Introduction: Moss Magic Every time I walk out my front door, my mosses greet me, triggering a smile in my heart. The magic of my garden engulfs my spirit, and that internal smile instantaneously moves to my face. As I gaze at the dazzling mosaic of mosses in my garden, I feel immense joy and pride juxtaposed with calm. Throughout all seasons, my mosses have a magnetic quality that engulfs me. Most often, I am catching a quick glimpse for an infusion of moss magic as I head out into the world in my work as a moss landscape designer and moss farmer. What a divine way to start the day! As I ride in my mossin’ truck along the French Broad River heading north, my moss radar is on and I spy my favorite plant growing in hummocks and carpets in the deep shade of rich cove forests, braving bright sunshine on steep hillsides, and providing glimmering red displays of sporophytes (reproductive structures equivalent to flowers) atop rocky precipices towering high above. As I pass through town, I marvel at emerald tendrils draping over the edges of rock walls and velvety green filling the cracks of sidewalks. I welcome the brief delay of a traffic light to notice some heat-tolerant species thriving on a roof and remember the time I climbed up on that roof to retrieve samples of Ceratodon and Entodon species. While often associated with the natural environment of forests and waterfalls, mosses are common in urban settings, too. To me, there is something magical in plants that can live in such dramatically different environmental conditions. The magic of moss gardening may start with the way it makes me feel, but many other aspects of moss fuel my love affair. Mosses offer visual delights and tactile pleasures; they stoke our imagination and our memories; they connect us to earlier peoples and moss gardeners around the globe; they have countless environmental advantages and medicinal uses; and they are simply a joy to garden with. For all these reasons, moss gardening is gaining in popularity. As more people become aware of the advantages of this alternative horticultural option, I am convinced that mosses will assume a place of respect within the gardening community. Mosses are on the verge of a verdant victory. Visual Delights and Tactile Pleasures Mosses have tremendous visual appeal, offering luxuriant expanses that encompass a range of colors and a variety of textures. Horizontal growers blend together to form lush carpets tinged with variegated hues. Mounding species of upright growers range in size from small pincushions to as large as a basketball. Green may dominate a moss landscape, but you can expect brilliant jewel-tone colors—crimson red, pale pink, tangerine orange, and sunshine yellow—to burst forth during the reproductive stage, providing stunning contrasts. The term moss green first appeared in print in 1884, but with the range of colors displayed by moss species, I can’t imagine which variation was given this designation. From a distance, expanses of mosses may blend into a homogenous whole. When you move in for a closer view, though, you begin to distinguish an array of tints. Shades of green reflect a tonal range and intensity of color that are a distinctive hallmark of these diminutive plants. As your visual acuity becomes attuned to the nuances, you notice that warm (yellow) and cool (blue) undertones distinguish different species. You discover mosses that are brilliant like gemstones—emerald, jade, and peridot. Others come in colors that can be associated with fruits and vegetables (Granny Smith apples, limes, avocadoes, and olives) or with crayons (yellow-green, medium green, forest green, and blue-green). Some species do not even seem to be green at all until examined closely. Grimmia and Andreaea species are such a deep, dark green that most of the time these mosses appear to be black. Even within the same family of mosses, Bryum argenteum seems consistently swathed in a veil of silver while Bryum minutum goes through a blazing red stage. Sphagnum magellanicum is a rosy, pale red color, and Sphagnum palustre can range from green to bronze to white. Not all mosses are green all the time. In fact, you should expect differences to occur as a result of changes in moisture, sun exposure, or reproductive stages. Hypnum and Thuidium species regularly shift out of their green garb into bright yellow suits when the leaf canopy is barren or the sun exposure more intense. Many species tend to be greener when growing in deep shade. The opposite can ensue in sun, with golden overtones overpowering the base green as in the case of Entodon species. Additionally, during the life cycle of mosses, colors may be burnt umber, sienna, and yellow ochre. Ceratodon species can be bright green during the hottest of conditions, but after spore-producing stages, the plants turn brick red-brown. Soon regeneration happens and new tips of green spring forth from this dull, dingy state. Other mosses of a single species can display a rainbow of color variations within their life cycle, from glorious green to crimson and bronze colors with hints of orange and chartreuse. Moisture heightens the translucent properties of glistening leaves and sparkling sporophytes, which reflect a prism of color through the droplets of dew that have accumulated during the night. Some moss species seem luminous because the thin leaves transmit light. An individual leaf of moss in Plagiomnium species may appear light green, yet the whole colony may emit a neon green glow. While moist, the upper leaves of Rhodobryum create the appearance of green rosettes or roses. When sun hits the moss, its leaves shrivel and curl up, becoming almost unnoticeable in the landscape. Upon rehydration, the moss magically transforms from a brown nubbin into its blossomlike appearance within minutes. In my own garden, I feel angst when mosses dry out, and I obsessively respond to my compelling desire to give them a rejuvenating drink. As they begin the saturation process, I regain my own glowing state as I watch leaves swiftly unfold and colors magically intensify. Mosses can be mesmerizing. A closer look into the micro-mini world reserved for botanists, bryologists, and moss lovers like you and me reveals fascinating details. With the use of a handheld lens or jeweler’s loupe, you can see distinctive differences in colors, textures, shapes, and sizes. The magnified view of neon leaves of Plagiomnium species gives off a dazzling luminosity; I can see how the leaves form shapes to collect extra water droplets and moisture. The petite leaves of Climacium species have a radiance that truly rivals fine emeralds. Checking out the details of leaf shapes or spore capsules with a hand lens yields exceptional enchantment in exponential doses. The tactile sensory aspects of mosses rekindle our direct connection with nature. It soothes the spirit to touch mosses and experience the coolness upon our fingertips. We want to touch the tufts of green with our hands and walk barefoot on the lush carpets. Our feet delight in the variations in how spongy, thick, firm, or lofty different species feel. For me, the stimulus of the senses raises my spirits and improves my attitude. And walking on mosses is actually good for them, helping them attach to the surfaces where they are growing. The magical ambience of mosses in moonlight is yet another visual and tactile pleasure. Many times I have danced around like Isadora Duncan, singing the lyrics to a Van Morrison song, “It’s a marvelous night for a moon dance.” Being a free spirit dancing barefoot in my moss garden is a fantastic way to experience full moon fever!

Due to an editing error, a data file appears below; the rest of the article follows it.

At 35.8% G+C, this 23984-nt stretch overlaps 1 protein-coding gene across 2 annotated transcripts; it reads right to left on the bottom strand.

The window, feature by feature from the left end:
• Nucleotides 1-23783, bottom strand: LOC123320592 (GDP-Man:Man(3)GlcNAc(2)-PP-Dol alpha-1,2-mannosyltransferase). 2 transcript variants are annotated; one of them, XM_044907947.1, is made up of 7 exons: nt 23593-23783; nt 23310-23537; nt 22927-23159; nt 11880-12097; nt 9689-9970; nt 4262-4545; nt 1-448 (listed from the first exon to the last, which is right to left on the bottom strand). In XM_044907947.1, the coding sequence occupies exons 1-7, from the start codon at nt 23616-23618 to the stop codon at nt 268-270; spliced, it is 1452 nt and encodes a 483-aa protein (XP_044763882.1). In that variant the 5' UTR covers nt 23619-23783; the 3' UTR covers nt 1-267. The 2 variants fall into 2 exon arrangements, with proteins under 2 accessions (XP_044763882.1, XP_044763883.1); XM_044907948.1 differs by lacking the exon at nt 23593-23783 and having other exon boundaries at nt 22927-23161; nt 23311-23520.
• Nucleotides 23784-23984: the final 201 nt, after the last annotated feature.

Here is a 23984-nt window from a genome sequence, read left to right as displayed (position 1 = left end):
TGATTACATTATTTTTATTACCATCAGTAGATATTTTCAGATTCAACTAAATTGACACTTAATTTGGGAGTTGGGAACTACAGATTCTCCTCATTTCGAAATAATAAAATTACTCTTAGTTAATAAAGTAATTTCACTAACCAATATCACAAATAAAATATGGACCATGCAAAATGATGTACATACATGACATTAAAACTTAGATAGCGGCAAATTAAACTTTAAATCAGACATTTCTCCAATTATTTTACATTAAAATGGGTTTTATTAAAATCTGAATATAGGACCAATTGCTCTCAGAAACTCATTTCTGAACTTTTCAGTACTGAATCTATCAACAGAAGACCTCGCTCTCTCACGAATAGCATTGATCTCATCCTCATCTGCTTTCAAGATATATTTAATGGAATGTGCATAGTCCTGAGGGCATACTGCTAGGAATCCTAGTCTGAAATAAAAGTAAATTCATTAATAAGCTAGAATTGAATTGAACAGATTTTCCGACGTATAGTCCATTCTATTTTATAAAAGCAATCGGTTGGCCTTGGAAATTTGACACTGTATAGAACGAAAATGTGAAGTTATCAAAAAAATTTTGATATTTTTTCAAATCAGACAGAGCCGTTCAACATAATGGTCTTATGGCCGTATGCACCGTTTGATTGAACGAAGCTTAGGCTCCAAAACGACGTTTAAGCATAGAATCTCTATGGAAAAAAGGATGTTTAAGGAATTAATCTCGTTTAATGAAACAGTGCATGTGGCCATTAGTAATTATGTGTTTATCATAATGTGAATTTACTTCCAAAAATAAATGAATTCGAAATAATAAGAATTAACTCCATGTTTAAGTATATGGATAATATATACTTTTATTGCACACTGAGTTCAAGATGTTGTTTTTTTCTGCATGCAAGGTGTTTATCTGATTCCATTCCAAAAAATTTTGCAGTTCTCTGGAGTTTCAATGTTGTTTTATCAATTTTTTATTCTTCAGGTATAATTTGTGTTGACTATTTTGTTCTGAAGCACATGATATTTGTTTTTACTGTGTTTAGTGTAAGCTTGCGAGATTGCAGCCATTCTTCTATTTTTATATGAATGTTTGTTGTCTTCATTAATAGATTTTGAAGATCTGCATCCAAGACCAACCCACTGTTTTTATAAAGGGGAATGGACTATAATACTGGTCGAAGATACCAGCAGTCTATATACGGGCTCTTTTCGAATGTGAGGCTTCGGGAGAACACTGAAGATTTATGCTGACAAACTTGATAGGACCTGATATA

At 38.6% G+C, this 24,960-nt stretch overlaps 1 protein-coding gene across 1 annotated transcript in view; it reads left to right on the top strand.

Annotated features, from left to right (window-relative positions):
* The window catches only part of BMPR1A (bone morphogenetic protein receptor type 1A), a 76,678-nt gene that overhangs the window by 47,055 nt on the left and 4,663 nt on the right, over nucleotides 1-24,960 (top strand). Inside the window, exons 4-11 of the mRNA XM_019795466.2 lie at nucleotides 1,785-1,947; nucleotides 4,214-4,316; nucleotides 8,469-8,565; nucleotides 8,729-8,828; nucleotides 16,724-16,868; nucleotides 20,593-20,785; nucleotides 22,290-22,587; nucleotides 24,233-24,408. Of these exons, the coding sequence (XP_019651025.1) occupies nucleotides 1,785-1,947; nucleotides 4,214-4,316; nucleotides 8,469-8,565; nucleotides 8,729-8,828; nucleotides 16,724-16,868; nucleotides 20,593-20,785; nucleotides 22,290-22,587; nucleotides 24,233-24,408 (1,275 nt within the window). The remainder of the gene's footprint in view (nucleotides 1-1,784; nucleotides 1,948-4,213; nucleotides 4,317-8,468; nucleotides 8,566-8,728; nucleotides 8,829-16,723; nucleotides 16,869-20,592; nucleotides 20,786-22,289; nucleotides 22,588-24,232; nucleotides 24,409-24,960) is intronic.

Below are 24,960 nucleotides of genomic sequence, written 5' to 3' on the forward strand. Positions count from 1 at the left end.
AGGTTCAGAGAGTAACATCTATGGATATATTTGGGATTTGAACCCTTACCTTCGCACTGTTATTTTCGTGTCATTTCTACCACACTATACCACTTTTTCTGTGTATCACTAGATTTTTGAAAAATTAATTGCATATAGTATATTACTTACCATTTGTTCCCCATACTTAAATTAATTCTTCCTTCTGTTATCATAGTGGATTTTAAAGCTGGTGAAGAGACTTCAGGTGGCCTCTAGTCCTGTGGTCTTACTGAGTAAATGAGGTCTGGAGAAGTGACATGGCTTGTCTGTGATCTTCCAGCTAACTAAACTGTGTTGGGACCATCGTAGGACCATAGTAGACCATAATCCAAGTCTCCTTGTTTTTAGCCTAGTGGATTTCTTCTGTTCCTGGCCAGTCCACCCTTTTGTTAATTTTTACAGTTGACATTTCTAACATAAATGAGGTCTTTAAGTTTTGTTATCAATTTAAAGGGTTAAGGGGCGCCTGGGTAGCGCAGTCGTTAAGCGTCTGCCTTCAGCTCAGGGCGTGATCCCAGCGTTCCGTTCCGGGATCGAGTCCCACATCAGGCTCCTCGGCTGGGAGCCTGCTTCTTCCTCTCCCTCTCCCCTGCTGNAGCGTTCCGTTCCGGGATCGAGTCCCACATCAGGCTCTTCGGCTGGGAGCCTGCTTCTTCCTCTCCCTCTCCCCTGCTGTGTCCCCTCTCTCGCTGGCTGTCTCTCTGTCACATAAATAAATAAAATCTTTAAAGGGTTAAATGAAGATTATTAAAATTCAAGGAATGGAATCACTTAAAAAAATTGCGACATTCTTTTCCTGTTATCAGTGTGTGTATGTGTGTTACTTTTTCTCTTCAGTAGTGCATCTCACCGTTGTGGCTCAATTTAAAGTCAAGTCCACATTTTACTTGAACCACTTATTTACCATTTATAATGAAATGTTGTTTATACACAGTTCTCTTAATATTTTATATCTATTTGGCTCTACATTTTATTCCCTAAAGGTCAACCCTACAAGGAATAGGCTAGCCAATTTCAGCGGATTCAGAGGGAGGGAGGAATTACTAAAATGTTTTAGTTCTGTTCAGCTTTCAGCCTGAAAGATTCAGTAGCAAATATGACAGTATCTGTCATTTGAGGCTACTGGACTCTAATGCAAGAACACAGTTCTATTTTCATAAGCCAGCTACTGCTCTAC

Table of Contents
Introduction: Moss Magic 9
Green Grandeur: A Tour of Moss Gardens 31
Bryophyte Basics: Botany and Natural History of Mosses 71
Mosses for Gardeners: 25 Bryophytes to Know and Grow 101
From Concept to Garden Plan: Designing with Mosses 135
Planting and Propagation: Establishing Your Moss Garden 163
Your Thriving Moss Garden: Maintenance and Troubleshooting 191
Metric Conversions 222
Resources and references 223
Photo Credits 227